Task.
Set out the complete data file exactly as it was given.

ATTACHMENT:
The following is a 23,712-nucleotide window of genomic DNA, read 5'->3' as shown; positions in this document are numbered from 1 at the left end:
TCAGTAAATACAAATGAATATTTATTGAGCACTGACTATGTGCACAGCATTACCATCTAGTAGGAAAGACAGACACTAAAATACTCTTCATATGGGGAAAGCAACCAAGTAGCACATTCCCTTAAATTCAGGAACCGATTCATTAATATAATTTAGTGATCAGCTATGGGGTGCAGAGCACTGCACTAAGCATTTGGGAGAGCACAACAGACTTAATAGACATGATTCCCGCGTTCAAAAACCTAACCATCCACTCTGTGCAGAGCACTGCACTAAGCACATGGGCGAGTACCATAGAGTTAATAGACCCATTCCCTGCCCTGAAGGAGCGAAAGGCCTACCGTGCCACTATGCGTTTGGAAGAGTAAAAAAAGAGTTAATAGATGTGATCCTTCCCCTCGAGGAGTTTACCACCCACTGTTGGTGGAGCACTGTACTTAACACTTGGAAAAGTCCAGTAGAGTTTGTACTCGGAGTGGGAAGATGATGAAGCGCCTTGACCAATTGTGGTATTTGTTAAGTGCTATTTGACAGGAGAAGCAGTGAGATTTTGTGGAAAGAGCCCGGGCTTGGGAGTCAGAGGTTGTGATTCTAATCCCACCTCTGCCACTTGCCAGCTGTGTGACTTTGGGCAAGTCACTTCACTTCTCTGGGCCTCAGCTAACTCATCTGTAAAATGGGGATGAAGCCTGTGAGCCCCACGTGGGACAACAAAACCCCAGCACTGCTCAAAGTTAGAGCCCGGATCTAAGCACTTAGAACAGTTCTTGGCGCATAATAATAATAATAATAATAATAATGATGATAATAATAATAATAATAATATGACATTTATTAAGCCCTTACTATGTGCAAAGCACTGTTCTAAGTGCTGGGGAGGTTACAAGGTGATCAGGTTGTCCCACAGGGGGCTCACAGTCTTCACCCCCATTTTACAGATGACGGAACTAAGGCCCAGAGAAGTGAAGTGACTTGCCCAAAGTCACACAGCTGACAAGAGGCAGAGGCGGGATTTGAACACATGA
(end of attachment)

The following is a 23,712-nucleotide window of genomic DNA, read 5'->3' as shown; positions in this document are numbered from 1 at the left end:
TCAGTAAATACAAATGAATATTTATTGAGCACTGACTATGTGCACAGCATTACCATCTAGTAGGAAAGACAGACACTAAAATACTCTTCATATGGGGAAAGCAACCAAGTAGCACATTCCCTTAAATTCAGGAACCGATTCATTAATATAATTTAGTGATCAGCTATGGGGTGCAGAGCACTGCACTAAGCATTTGGGAGAGCACAACAGACTTAATAGACATGATTCCCGCGTTCAAAAACCTAACCATCCACTCTGTGCAGAGCACTGCACTAAGCACATGGGCGAGTACCATAGAGTTAATAGACCCATTCCCTGCCCTGAAGGAGCGAAAGGCCTACCGTGCCACTATGCGTTTGGAAGAGTAAAAAAAGAGTTAATAGATGTGATCCTTCCCCTCGAGGAGTTTACCACCCACTGTTGGTGGAGCACTGTACTTAACACTTGGAAAAGTCCAGTAGAGTTTGTACTCGGAGTGGGAAGATGATGAAGCGCCTTGACCAATTGTGGTATTTGTTAAGTGCTATTTGACAGGAGAAGCAGTGAGATTTTGTGGAAAGAGCCCGGGCTTGGGAGTCAGAGGTTGTGATTCTAATCCCACCTCTGCCACTTGCCAGCTGTGTGACTTTGGGCAAGTCACTTCACTTCTCTGGGCCTCAGCTAACTCATCTGTAAAATGGGGATGAAGCCTGTGAGCCCCACGTGGGACAACAAAACCCCAGCACTGCTCAAAGTTAGAGCCCGGATCTAAGCACTTAGAACAGTTCTTGGCGCATAATAATAATAATAATAATAATAATGATGATAATAATAATAATAATAATATGACATTTATTAAGCCCTTACTATGTGCAAAGCACTGTTCTAAGTGCTGGGGAGGTTACAAGGTGATCAGGTTGTCCCACAGGGGGCTCACAGTCTTCACCCCCATTTTACAGATGACGGAACTAAGGCCCAGAGAAGTGAAGTGACTTGCCCAAAGTCACACAGCTGACAAGAGGCAGAGGCGGGATTTGAACACATGA